This is a good guiding principle, however by pooling capital, Yearn acts as a single individual entity, not like a thousand smaller depositors who make individual decisions on how to act (e.g. dump or hold airdrops). For example, by acting as a single large entity, we have outsized impact on future airdrops deciding to include us if we always take the “dump it” route, because it means we are always going to hurt their airdrop prices:

So, that puts this part of your principles in direct conflict:

The socialized aspect of investing means that Yearn necessarily needs to take a longer-term view, and find ways to build relationships for the long-term instead of being the most profit-seeking short-term.

I would say what is best for Yearn is what is best for depositors long term: stronger, more-positive relationships builds value that is greater than the sum of the airdrops we can farm and dump in the short term (until people stop including us in their airdrops to preserve their token’s value)


This proposal vote seems to just be asking for permission for the Ops/Engineering/Finance Teams to do whatever they deem best.

As they’re the ones who would have the best insight into those decisions that makes sense to me.

I do have a question regarding airdrops on other chains. Would farming proceeds on other chains return to Ethereum, or would those be stuck on the farmed chain?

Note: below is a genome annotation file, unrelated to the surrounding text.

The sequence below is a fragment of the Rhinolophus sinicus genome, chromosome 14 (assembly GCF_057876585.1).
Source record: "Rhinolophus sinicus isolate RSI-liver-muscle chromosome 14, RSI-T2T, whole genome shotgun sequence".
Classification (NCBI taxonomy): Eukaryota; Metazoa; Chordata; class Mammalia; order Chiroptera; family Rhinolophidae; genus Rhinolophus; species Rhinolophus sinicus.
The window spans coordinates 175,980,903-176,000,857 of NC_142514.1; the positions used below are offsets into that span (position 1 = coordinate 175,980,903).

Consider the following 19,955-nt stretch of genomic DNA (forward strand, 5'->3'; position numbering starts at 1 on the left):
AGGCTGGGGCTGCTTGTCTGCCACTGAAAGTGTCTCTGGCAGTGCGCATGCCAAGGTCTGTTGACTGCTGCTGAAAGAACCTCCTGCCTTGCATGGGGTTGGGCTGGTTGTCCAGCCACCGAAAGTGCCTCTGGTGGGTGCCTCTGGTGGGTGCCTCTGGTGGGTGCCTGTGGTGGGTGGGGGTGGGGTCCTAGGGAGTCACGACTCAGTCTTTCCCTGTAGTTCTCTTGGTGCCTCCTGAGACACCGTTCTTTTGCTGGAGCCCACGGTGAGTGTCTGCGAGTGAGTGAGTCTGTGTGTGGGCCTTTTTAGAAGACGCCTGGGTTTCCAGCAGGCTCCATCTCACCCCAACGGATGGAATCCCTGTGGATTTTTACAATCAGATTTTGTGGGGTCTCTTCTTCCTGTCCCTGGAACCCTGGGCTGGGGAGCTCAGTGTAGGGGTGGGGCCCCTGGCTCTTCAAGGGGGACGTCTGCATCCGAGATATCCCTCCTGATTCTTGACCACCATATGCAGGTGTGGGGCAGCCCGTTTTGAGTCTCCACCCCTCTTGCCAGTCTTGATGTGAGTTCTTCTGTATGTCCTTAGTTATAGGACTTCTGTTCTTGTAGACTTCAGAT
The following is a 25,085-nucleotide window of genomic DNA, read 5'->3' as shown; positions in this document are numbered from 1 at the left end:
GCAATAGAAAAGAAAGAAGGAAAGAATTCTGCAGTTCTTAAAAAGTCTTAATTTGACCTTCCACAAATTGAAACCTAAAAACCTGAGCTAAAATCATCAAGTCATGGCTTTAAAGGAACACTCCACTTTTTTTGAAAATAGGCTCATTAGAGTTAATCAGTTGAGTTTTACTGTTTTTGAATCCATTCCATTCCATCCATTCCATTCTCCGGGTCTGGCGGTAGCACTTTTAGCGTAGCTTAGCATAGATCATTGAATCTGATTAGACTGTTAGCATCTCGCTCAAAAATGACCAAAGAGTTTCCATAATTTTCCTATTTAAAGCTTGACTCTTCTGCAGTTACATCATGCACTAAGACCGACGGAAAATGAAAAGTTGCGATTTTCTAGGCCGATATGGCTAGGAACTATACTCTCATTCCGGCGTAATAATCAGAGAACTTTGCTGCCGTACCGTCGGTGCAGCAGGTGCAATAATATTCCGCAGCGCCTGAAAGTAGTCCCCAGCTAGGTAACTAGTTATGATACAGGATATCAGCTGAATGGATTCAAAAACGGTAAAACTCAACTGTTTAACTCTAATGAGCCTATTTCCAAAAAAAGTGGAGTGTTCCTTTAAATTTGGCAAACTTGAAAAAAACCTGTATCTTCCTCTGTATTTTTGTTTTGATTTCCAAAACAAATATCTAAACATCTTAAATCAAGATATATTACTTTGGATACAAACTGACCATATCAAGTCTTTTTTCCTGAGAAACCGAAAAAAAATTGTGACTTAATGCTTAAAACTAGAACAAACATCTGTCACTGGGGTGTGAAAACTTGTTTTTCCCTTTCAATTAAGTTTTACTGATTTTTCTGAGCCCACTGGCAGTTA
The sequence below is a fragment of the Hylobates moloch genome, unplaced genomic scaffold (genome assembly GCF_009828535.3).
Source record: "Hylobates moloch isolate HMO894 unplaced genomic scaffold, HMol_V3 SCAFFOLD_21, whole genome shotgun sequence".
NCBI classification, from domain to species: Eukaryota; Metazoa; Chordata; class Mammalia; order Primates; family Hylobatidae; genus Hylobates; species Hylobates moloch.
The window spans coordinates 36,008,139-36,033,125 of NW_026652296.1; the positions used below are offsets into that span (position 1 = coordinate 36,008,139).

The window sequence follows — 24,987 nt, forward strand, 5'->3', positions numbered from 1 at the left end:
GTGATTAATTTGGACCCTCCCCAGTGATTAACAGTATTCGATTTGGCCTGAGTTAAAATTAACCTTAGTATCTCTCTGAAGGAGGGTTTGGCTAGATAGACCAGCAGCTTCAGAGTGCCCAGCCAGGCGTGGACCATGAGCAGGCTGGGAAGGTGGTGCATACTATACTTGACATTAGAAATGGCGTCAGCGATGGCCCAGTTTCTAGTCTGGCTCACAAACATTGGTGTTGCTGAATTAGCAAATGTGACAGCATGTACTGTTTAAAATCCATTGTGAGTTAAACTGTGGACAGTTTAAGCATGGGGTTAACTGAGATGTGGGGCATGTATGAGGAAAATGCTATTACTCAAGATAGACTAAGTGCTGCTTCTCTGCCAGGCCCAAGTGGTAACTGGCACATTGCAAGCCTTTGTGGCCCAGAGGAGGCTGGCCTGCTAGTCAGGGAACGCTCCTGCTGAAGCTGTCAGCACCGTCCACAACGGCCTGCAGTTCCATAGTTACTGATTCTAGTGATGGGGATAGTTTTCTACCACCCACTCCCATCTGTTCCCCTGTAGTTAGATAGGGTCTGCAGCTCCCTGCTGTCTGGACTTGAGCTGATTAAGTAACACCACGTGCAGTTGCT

1 Like

I would also go for a kind of cliff-vesting period in order to avoid dumps and incentivize partecipation

1 Like

I’m in full support of this - Governance can always intervene in scenarios where viewpoints are drastically different than the team’s

1 Like

That’s not governance. That’s not procedure. That’s not process. That’s the way you handle the office party kitty, that’s not how you handle hedge fund with more than a billion dollars.

This proposal is too squishy. To vote yes it needs to be more clearly articulated. IMHO, In the case of the EPS airdrop (at current prices), the airdrop over 1 year is worth as much or more than the current price of yvecrv. For that amount of money we need something better than do whatever seems best.


I think the proposal actually lays out what the plan is for the EPS in a form that generalized the process for all future circumstances. All EPS + profits derived from EPS (ie:farming) will be converted into vecrv (want token) and donated the yvecrv vault. What this doesn’t address is the variable path that can be taken to generate those proceeds. Should the EPS be unlocked/farmed? immediately sold?